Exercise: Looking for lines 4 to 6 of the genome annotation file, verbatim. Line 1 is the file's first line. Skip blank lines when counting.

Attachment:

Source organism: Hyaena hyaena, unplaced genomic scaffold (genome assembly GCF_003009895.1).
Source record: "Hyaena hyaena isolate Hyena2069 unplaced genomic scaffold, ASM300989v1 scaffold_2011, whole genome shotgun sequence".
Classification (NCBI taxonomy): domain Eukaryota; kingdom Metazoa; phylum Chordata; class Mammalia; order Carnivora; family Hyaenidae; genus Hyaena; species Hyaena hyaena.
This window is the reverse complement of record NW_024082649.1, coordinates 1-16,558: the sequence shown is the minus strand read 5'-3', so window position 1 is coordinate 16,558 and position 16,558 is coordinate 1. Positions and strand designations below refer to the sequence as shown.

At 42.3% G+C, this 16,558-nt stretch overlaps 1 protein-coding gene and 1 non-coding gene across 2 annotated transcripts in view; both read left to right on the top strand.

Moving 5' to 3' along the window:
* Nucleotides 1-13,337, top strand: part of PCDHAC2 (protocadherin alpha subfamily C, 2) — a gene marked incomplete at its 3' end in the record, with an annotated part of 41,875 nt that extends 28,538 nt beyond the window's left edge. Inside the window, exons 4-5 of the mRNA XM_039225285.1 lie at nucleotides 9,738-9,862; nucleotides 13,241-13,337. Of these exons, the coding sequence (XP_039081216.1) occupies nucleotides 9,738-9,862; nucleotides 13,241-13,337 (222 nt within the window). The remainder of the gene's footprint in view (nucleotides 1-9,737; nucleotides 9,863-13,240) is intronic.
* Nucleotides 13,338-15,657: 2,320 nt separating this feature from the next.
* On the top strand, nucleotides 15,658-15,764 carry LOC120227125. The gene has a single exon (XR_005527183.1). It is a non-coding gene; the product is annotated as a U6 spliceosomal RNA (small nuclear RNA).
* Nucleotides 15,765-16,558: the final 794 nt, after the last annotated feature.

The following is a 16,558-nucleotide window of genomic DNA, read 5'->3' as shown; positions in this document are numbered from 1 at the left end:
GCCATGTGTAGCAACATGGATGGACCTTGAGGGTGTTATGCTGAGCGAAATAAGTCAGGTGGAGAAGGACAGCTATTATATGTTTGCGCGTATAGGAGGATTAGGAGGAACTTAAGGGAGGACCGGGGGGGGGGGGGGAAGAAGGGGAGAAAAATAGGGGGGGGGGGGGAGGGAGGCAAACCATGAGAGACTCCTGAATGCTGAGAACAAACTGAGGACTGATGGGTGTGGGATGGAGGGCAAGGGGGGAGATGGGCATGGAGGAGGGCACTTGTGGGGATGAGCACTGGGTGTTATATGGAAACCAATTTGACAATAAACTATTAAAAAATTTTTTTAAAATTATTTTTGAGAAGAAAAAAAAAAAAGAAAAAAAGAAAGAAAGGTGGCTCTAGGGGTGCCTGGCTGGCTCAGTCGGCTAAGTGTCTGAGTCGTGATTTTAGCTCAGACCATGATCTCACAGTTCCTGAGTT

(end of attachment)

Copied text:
This window is the reverse complement of record NW_024082649.1, coordinates 1-16,558: the sequence shown is the minus strand read 5'-3', so window position 1 is coordinate 16,558 and position 16,558 is coordinate 1. Positions and strand designations below refer to the sequence as shown.

At 42.3% G+C, this 16,558-nt stretch overlaps 1 protein-coding gene and 1 non-coding gene across 2 annotated transcripts in view; both read left to right on the top strand.

Moving 5' to 3' along the window: